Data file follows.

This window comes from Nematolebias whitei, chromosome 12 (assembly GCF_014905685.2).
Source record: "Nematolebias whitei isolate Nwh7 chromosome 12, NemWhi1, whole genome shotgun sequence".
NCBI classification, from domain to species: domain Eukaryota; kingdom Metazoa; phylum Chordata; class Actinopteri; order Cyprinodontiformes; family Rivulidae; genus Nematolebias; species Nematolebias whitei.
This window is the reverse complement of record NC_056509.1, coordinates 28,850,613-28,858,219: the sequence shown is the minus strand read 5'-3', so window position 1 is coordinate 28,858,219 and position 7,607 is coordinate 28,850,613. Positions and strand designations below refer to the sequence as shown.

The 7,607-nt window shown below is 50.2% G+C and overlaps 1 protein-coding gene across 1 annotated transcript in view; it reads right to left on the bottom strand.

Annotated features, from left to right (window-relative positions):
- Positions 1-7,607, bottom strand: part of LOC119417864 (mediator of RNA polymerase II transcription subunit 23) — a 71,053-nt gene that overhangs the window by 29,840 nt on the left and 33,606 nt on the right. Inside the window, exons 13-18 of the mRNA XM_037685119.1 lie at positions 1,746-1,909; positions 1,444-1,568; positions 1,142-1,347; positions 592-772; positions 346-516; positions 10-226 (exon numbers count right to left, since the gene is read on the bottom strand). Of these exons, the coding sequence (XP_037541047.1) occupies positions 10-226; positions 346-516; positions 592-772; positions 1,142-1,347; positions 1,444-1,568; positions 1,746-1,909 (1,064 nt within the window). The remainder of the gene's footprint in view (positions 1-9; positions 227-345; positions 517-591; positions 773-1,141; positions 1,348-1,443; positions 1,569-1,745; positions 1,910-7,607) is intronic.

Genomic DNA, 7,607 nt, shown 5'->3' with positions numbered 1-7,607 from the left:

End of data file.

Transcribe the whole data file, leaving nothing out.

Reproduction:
This window comes from Nematolebias whitei, chromosome 12 (assembly GCF_014905685.2).
Source record: "Nematolebias whitei isolate Nwh7 chromosome 12, NemWhi1, whole genome shotgun sequence".
NCBI classification, from domain to species: domain Eukaryota; kingdom Metazoa; phylum Chordata; class Actinopteri; order Cyprinodontiformes; family Rivulidae; genus Nematolebias; species Nematolebias whitei.
This window is the reverse complement of record NC_056509.1, coordinates 28,850,613-28,858,219: the sequence shown is the minus strand read 5'-3', so window position 1 is coordinate 28,858,219 and position 7,607 is coordinate 28,850,613. Positions and strand designations below refer to the sequence as shown.

The 7,607-nt window shown below is 50.2% G+C and overlaps 1 protein-coding gene across 1 annotated transcript in view; it reads right to left on the bottom strand.

Annotated features, from left to right (window-relative positions):
- Positions 1-7,607, bottom strand: part of LOC119417864 (mediator of RNA polymerase II transcription subunit 23) — a 71,053-nt gene that overhangs the window by 29,840 nt on the left and 33,606 nt on the right. Inside the window, exons 13-18 of the mRNA XM_037685119.1 lie at positions 1,746-1,909; positions 1,444-1,568; positions 1,142-1,347; positions 592-772; positions 346-516; positions 10-226 (exon numbers count right to left, since the gene is read on the bottom strand). Of these exons, the coding sequence (XP_037541047.1) occupies positions 10-226; positions 346-516; positions 592-772; positions 1,142-1,347; positions 1,444-1,568; positions 1,746-1,909 (1,064 nt within the window). The remainder of the gene's footprint in view (positions 1-9; positions 227-345; positions 517-591; positions 773-1,141; positions 1,348-1,443; positions 1,569-1,745; positions 1,910-7,607) is intronic.

Genomic DNA, 7,607 nt, shown 5'->3' with positions numbered 1-7,607 from the left: